Okay. Your manager mentions at the department meeting that this year’s annual review will include a discussion of your personal development plan. “YIKES”, you say. “I don’t know how to create a personal development plan. I’m not even sure what I want to develop.” Don’t panic. It is easier than you think. Let me explain.
A personal growth plan, AKA personal development plan, is your written action plan for self improvement. Compare it to planning your vacation. You identify where you are now, where you want to be, and map out the route to arrive at that destination.
- Identify where you are now by identifying your strengths and weaknesses. Don’t make a long list. Just identify your top 2-3 strengths and 2-3 weaknesses that are holding you back.
- Identify where you want to go by reviewing your organization’s strategic goals. Is your organization expanding, perhaps globally? Is there a specific growth area that sparks interest from you? The business world is ever changing and growing. To remain relevant in coming years, you must continually develop new skills. For example, I began my professional career using a typewriter. I had to learn computers, followed by ever increasing (and sometimes complex) software.
- Part two of where you want to go: concentrate on your strengths. Your weaknesses will always be your weakness. Conversely, as you hone your strengths, those strengths increase exponentially. Take for example the stereotype of a professional athlete. They generally have a gift for their sport. Their talent comes naturally. Coaching only improves that talent. However, most are not gifted academicians. Those athletes may graduate college with good grades, but they will likely never solve quantum physics.
- Now, begin to map out your destination by narrowing your focus. It takes time and energy to develop yourself. If you spread your development activities over more than 4 or 5 competencies, you will dilute your development plan. To have a robust plan, select no more than 2 strengths and no more than 2 weaknesses (preferably only one of those).
- Complete your destination map by developing your action plan. Your action plan should be specific, measurable, achievable, relevant, and time bound (SMART). Remember that adults learn best through practice. Therefore, your development plan should focus more on experiences. A good rule of thumb is, devote 60-70% of your development activities to experiences in the workplace; 20-30% to exposure; and, 10% to education. A few examples of experience (on-the-job), include working on special projects, or taking on an additional responsibility from a higher level employee. Exposure is exactly what it sounds like – being exposed to different thoughts, practices, or behaviors. Examples of exposure include attending higher level meetings with yourmanager, observing a mentor, or job-shadowing. Education includes formal class programs, webinars, reading business books, etc.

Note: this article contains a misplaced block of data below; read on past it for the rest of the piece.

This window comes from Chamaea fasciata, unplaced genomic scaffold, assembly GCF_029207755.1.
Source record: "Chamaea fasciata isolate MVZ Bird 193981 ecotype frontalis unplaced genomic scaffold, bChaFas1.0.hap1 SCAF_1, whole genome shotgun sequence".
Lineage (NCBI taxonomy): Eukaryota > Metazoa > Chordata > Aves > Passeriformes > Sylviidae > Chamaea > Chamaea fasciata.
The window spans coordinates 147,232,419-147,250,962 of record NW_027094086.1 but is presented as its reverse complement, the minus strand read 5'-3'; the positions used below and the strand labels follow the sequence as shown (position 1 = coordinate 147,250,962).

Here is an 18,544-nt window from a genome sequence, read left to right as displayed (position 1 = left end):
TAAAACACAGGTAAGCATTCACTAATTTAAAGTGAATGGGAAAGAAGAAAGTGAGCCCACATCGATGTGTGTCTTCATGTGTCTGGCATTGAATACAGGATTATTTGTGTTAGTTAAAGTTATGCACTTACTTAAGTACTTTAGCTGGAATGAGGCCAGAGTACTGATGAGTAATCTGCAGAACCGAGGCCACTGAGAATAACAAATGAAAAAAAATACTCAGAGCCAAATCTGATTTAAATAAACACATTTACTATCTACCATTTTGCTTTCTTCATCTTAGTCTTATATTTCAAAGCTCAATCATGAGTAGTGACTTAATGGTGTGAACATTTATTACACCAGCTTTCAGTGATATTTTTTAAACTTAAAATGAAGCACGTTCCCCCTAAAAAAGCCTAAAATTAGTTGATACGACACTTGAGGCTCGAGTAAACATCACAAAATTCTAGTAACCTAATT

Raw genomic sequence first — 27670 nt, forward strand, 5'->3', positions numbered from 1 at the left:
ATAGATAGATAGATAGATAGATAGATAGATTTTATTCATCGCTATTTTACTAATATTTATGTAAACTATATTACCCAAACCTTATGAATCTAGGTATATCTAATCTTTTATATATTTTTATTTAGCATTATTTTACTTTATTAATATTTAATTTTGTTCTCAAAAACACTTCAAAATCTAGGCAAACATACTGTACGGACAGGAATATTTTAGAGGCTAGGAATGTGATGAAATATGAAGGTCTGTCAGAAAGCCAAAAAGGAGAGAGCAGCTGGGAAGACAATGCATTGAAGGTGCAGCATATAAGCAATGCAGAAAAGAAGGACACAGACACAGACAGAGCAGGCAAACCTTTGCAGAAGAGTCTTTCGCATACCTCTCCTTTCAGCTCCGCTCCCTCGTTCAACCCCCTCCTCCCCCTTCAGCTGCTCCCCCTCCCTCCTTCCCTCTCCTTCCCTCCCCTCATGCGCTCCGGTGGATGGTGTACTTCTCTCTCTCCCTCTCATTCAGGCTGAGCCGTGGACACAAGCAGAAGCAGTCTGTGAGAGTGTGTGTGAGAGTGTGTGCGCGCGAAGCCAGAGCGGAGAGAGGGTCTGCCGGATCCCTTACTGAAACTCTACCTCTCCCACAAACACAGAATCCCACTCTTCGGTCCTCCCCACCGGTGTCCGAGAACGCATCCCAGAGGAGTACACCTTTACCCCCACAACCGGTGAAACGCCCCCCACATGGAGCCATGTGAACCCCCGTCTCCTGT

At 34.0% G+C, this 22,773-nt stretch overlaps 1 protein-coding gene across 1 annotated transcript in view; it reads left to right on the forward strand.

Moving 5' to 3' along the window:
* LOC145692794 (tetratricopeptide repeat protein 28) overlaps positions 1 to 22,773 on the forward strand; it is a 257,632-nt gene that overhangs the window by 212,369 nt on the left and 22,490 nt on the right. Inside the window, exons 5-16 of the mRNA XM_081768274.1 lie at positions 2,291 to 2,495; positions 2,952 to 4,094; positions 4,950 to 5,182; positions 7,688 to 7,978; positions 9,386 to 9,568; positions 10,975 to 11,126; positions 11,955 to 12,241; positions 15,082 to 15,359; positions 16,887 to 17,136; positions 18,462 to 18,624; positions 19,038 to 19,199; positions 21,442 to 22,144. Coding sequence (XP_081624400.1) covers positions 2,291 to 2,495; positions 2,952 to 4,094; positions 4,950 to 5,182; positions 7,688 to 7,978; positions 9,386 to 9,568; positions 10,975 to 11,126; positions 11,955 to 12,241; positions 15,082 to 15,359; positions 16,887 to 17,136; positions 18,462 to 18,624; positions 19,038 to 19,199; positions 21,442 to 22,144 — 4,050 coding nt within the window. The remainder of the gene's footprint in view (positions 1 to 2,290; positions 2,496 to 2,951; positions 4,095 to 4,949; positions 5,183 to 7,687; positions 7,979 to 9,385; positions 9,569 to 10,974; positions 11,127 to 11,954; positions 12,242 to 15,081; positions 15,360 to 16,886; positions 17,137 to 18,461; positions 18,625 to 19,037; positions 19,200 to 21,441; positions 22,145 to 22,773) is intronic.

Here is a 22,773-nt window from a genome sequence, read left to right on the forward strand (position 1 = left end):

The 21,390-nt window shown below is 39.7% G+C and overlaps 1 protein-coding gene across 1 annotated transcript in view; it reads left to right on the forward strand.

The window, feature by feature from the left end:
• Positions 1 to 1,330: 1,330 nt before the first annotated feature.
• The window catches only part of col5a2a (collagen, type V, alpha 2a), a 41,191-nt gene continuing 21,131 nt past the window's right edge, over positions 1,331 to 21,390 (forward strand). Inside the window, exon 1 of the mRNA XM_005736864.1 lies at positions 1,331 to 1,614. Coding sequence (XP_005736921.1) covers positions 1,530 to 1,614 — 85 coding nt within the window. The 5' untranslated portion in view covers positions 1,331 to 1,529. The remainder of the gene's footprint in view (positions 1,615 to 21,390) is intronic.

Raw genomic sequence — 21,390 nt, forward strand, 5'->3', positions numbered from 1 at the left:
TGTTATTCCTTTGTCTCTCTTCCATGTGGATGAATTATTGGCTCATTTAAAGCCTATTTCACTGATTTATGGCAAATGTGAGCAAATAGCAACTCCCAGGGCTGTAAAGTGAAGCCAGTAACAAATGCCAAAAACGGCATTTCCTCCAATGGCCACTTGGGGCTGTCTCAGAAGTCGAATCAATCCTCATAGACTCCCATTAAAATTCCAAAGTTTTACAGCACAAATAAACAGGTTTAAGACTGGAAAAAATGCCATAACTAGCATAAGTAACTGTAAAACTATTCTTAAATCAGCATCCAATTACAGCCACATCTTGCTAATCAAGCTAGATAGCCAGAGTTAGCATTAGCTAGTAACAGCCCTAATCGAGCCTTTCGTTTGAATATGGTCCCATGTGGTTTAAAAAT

- Include timelines to complete various actions. True development takes time. You cannot postpone action until the 4th quarter and assume you will successfully develop new competencies. It takes time, it takes practice and it takes repeated application to establish new skills and knowledge.
- Establish accountability. The old adage is true, that which gets measured gets done. Identify some method of accountability. Consider your supervisor, mentor or peer as an accountability partner. Schedule regular check in times to track your progress. Once a month is my recommendation
- Ask for feedback. Your supervisor, peers and/or direct reports can be great sources of feedback. After all, the people with whom we work are those who see the results and are impacted by our efforts.
- Development Plan Example Strength: Collaboration
- Action Plan: Experience:
- Exposure: Education:
- Volunteer to lead or participate on a cross functional special project team. Project on-going Quarters 1-4.
- Sit in on at least 3 meetings with your manager as they present ideas to senior leadership. Quarters 2 and 3.
- Read a book on collaboration such as, How Leaders Avoid the Traps, Build Common Ground, and Reap Big Results by Morten Hansen. Complete book by July 31.
- Deliver arecap of the book to your team. Complete recap by August 15th.
To recap, a personal growth (development) plan is just that: a strategic, intentional plan to increase your knowledge, skills and competencies. The hard part is identifying what you want to develop and keeping a narrow focus on those skills. Be very specific regarding development activities. The more specific the better. Devote adequate time to your plan. It is, after all, your future you are planning.